Insights

No right to take sick leave during stand down

Workplace Relations & Safety

Communications, Electrical, Electronic, Energy, Information, Postal, Plumbing and Allied Services Union of Australia v Qantas Airways Limited [2020] FCA 656

The question of whether employees are entitled to access their accrued sick leave during stand down has been (at least initially) determined by Justice Flick of the Federal Court of Australia - and the answer is a resounding "no".

Justice Flick's reasoning for finding that employees are not entitled to access their accrued and untaken personal/carer's leave during a period in which they are stood down without pay under section 524 of the Fair Work Act 2009 (Cth) was based on the language, context and purposes of the relevant FW Act provisions, being:

  • For a stand down (s.524) the two-fold purpose is to first "provide 'financial relief' to an employer from paying wages in circumstances where, through no fault of its own, the employer has no work that the employees can usefully perform", and second to "protect the employees from what would otherwise flow from the termination of their services".
  • For personal/carer's leave (ss. 96 and 97) and compassionate leave (s.105) - the purpose is to provide employees with "income protection" when they cannot perform work for reasons outside of their control (being illness or injury to themselves or relevant circumstances involving a family member).

Given that the purpose of sick and compassionate leave is to provide income protection (Mondelez v AMWU 2019 FCAFC 138), which presupposes that the employee is earning income, the purpose of income protection cannot be fulfilled where no income is being earnt because no work is available for the employee to perform.

Justice Flick said: "In circumstances where an employee has been lawfully stood down, and thus in circumstances where there is no work which the employee can perform and thereby derive income, an employee is not entitled to access the leave entitlements conferred by ss 96 or 105. To enable the employee to do so would go against the very object and purpose of conferring those entitlements – namely an entitlement to be relieved from the work which the employee was otherwise required to perform."

Justice Flick acknowledged the urgency with which the decision was required to be made in the COVID-19 pandemic circumstances. Almost immediately following the decision being handed down, some of the applicant unions publicly expressed their intention to appeal the decision. Time will tell whether we can expect further judicial consideration of this issue in the coming months.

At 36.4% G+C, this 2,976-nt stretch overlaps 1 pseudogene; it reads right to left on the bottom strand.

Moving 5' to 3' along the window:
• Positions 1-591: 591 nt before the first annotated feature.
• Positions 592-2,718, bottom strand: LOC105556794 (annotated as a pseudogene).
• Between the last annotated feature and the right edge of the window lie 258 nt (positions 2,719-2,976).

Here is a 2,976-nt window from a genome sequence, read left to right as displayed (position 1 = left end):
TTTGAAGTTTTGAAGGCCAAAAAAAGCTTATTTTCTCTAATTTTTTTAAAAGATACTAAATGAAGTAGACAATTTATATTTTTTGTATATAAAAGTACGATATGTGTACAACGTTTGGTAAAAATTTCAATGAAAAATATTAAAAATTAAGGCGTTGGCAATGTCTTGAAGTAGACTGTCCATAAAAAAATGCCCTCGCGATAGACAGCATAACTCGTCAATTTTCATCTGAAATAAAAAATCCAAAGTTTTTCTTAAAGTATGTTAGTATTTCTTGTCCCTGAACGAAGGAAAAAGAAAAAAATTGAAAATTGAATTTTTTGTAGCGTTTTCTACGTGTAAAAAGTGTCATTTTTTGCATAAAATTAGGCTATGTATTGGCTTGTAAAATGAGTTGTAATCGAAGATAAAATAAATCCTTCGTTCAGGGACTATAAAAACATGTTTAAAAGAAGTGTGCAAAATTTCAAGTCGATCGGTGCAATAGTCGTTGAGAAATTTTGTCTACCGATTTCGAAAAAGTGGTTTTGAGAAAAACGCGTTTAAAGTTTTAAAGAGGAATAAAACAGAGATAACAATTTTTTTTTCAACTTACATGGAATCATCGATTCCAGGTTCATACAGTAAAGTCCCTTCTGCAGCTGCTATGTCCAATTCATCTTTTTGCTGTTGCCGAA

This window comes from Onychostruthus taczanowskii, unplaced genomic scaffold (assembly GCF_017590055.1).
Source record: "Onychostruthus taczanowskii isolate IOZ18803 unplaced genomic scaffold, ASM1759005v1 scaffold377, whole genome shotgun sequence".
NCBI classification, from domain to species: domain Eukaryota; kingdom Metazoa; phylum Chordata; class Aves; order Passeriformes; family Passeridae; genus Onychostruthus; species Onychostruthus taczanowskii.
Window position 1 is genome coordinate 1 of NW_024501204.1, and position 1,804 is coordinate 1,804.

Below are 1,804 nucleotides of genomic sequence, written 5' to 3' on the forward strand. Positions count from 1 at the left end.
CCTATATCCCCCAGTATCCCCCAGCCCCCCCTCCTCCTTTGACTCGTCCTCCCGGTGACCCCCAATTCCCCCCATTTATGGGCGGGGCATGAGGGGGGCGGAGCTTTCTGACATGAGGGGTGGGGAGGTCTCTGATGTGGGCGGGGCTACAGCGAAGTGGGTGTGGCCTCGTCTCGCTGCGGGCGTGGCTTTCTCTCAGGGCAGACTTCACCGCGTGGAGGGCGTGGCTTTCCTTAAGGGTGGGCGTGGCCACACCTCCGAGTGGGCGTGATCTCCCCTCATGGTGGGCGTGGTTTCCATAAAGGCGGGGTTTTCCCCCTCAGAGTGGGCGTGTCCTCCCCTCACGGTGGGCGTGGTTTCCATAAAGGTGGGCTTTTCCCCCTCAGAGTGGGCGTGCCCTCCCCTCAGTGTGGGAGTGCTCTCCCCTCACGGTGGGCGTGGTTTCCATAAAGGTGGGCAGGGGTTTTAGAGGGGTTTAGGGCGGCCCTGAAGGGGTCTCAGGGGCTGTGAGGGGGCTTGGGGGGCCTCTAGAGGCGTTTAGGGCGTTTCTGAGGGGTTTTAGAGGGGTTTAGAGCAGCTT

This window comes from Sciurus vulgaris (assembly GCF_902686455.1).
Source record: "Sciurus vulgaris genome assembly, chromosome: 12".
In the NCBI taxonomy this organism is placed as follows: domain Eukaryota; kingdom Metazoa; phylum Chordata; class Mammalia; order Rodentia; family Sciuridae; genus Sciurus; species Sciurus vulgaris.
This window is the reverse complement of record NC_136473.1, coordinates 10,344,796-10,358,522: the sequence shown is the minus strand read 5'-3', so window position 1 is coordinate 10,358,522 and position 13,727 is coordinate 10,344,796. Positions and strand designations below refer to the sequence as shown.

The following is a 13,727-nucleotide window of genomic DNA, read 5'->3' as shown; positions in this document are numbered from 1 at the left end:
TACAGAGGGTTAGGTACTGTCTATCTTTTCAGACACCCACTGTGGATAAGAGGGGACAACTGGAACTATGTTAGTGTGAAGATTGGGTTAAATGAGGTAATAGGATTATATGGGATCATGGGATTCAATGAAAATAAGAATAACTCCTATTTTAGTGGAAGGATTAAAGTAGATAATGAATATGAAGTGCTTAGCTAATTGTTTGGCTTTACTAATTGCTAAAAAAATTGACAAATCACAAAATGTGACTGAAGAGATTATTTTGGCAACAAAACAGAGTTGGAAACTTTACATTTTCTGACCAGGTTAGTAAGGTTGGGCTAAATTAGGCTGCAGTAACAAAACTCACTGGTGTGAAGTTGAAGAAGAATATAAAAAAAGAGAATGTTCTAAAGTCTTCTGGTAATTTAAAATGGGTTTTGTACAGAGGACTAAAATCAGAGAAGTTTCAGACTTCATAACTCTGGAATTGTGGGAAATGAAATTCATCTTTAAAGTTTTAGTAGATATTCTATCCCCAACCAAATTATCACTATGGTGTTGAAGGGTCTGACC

What this means for employers

Subject to the outcome of any appeal, Justice Flick's decision provides an important interpretation of and guidance on the meaning of the stand down provisions in ss 524 and 525 of the FW Act. It is clear that an employee lawfully stood down under the Act has no entitlement to paid personal/carer's leave.

In the context of COVID-19 and the resulting devastating economic impact it is having on the economy, including thousands of stand downs, the decision has wide-ranging implications. It clarifies the respective rights and obligations of employers and employees on this point, which has been in dispute between many employers and unions.

Given the similarity in wording between ss524 and 525 on the one hand and s789GDC on the other, it seems likely the decision will also apply to "JobKeeper enabling stand downs" under Division 3, Part 6-4C of the Act where hours are reduced to zero.

The decision does not apply to other forms of paid leave such as annual or long service authorised by the employer to be taken during a period of stand down. Similarly, it does not apply to another period when an employee is also authorised to be absent from employment by the Act, such as during a period of community service leave (voluntary emergency management or jury service) or on a public holiday.

Of course, employers also have the right to allow employees on stand down to access paid personal/carer's leave should they wish.

Employers might now expect to be faced with increasing demands from unions for agreement, in the form of a "memorandum of understanding" or similar, to avoid stand downs or otherwise not to rely on the decision.

All information on this site is of a general nature only and is not intended to be relied upon as, nor to be a substitute for, specific legal professional advice. No responsibility for the loss occasioned to any person acting on or refraining from action as a result of any material published can be accepted.

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Contacts

Emma Lutwyche

Senior Associate